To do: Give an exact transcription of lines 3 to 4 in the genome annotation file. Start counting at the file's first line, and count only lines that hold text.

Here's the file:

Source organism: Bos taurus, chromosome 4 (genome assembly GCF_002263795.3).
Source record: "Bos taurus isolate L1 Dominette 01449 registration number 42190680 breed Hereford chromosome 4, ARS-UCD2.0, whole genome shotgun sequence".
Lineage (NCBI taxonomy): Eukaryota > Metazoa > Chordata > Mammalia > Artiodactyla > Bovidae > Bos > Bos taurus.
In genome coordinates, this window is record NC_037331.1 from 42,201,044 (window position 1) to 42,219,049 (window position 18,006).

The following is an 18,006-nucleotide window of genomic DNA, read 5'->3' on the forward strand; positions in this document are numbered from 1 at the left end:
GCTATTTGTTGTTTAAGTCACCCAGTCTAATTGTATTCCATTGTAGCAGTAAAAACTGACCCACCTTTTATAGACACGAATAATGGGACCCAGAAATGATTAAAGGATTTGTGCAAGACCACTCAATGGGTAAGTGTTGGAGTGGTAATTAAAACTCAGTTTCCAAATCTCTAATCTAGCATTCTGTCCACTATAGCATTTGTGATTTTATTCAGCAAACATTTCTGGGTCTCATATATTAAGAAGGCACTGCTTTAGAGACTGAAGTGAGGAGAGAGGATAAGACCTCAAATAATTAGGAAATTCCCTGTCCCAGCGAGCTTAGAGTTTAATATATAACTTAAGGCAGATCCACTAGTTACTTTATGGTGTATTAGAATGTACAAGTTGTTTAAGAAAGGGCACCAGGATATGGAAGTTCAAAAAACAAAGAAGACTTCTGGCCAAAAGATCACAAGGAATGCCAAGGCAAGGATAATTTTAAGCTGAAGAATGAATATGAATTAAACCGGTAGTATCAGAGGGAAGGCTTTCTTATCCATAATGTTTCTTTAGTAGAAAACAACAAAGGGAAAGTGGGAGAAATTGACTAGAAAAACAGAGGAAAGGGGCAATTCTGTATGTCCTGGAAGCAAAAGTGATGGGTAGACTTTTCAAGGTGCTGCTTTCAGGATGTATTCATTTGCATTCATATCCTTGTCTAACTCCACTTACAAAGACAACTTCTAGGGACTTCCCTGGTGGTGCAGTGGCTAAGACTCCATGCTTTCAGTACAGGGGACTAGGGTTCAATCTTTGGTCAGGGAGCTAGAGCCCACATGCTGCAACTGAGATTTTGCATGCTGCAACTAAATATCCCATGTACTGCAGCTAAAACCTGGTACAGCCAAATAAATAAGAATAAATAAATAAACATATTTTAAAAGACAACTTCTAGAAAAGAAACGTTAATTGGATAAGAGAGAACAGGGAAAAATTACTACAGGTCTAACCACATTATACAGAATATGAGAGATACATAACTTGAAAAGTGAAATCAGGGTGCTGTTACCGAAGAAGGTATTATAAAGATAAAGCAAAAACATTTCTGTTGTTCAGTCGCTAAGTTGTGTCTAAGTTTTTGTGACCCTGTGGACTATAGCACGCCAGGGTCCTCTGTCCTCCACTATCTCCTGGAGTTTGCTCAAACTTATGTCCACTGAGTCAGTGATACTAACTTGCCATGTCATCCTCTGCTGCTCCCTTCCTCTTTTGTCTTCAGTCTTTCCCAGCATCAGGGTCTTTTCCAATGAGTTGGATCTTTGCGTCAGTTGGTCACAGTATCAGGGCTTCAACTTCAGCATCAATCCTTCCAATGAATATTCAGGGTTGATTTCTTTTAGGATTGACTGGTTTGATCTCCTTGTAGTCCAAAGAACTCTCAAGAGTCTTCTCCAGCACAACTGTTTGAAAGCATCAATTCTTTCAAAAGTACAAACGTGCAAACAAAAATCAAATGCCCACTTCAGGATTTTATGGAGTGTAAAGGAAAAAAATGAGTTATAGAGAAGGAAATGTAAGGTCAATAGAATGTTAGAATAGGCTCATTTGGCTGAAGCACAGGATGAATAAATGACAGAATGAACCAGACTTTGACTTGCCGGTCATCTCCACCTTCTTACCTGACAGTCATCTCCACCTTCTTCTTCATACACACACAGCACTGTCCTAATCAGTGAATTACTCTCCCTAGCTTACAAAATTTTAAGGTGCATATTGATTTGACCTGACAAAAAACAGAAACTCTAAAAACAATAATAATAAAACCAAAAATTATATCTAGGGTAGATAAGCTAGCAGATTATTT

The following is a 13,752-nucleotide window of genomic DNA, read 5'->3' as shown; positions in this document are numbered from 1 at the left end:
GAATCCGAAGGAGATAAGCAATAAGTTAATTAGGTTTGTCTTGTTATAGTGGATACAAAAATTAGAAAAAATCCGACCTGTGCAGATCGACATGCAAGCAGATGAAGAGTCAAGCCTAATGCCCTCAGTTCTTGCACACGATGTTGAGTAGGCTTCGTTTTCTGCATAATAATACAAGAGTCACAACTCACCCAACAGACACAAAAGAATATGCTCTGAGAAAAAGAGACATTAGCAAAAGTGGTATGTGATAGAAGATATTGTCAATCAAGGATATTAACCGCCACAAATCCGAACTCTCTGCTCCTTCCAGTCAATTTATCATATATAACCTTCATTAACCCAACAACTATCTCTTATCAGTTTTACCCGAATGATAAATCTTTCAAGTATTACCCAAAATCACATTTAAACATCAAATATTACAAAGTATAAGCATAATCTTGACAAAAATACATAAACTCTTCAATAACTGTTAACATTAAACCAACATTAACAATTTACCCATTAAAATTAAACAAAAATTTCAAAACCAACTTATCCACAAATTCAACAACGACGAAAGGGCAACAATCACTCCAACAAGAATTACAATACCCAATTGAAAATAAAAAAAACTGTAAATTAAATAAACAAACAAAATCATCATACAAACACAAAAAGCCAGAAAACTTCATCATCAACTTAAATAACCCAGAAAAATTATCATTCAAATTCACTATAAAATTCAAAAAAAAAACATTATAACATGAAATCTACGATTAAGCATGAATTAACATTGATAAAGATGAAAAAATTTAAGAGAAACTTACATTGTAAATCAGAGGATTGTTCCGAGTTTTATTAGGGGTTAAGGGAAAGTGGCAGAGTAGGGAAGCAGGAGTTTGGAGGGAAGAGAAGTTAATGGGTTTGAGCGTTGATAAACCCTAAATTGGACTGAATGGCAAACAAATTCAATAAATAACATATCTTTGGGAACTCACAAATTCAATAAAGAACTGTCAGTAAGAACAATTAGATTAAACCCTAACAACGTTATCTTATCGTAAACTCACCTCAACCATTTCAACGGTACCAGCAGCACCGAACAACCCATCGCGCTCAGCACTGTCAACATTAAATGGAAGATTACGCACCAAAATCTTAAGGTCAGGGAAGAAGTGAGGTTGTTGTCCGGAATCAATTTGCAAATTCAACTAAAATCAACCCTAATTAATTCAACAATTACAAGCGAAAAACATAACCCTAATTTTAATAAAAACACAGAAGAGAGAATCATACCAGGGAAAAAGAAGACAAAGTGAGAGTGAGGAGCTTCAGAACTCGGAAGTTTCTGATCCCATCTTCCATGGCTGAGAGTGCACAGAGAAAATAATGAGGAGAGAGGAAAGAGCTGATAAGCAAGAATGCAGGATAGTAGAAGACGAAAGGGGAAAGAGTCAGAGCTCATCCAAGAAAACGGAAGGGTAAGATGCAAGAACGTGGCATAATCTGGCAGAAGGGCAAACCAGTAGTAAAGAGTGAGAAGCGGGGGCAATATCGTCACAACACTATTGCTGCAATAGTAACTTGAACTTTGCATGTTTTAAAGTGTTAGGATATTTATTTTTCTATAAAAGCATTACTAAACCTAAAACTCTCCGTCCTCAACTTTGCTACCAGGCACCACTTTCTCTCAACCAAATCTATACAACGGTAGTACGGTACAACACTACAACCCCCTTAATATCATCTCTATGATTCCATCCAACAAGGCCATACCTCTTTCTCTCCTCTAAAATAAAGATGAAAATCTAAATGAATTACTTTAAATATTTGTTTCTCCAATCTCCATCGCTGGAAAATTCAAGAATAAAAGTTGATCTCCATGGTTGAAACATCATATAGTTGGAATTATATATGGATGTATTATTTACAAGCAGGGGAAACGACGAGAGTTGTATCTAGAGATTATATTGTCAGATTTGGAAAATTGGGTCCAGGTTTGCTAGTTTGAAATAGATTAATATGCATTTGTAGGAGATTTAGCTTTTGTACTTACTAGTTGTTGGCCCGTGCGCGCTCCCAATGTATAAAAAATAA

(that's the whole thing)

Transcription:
Lineage (NCBI taxonomy): Eukaryota > Metazoa > Chordata > Mammalia > Artiodactyla > Bovidae > Bos > Bos taurus.
In genome coordinates, this window is record NC_037331.1 from 42,201,044 (window position 1) to 42,219,049 (window position 18,006).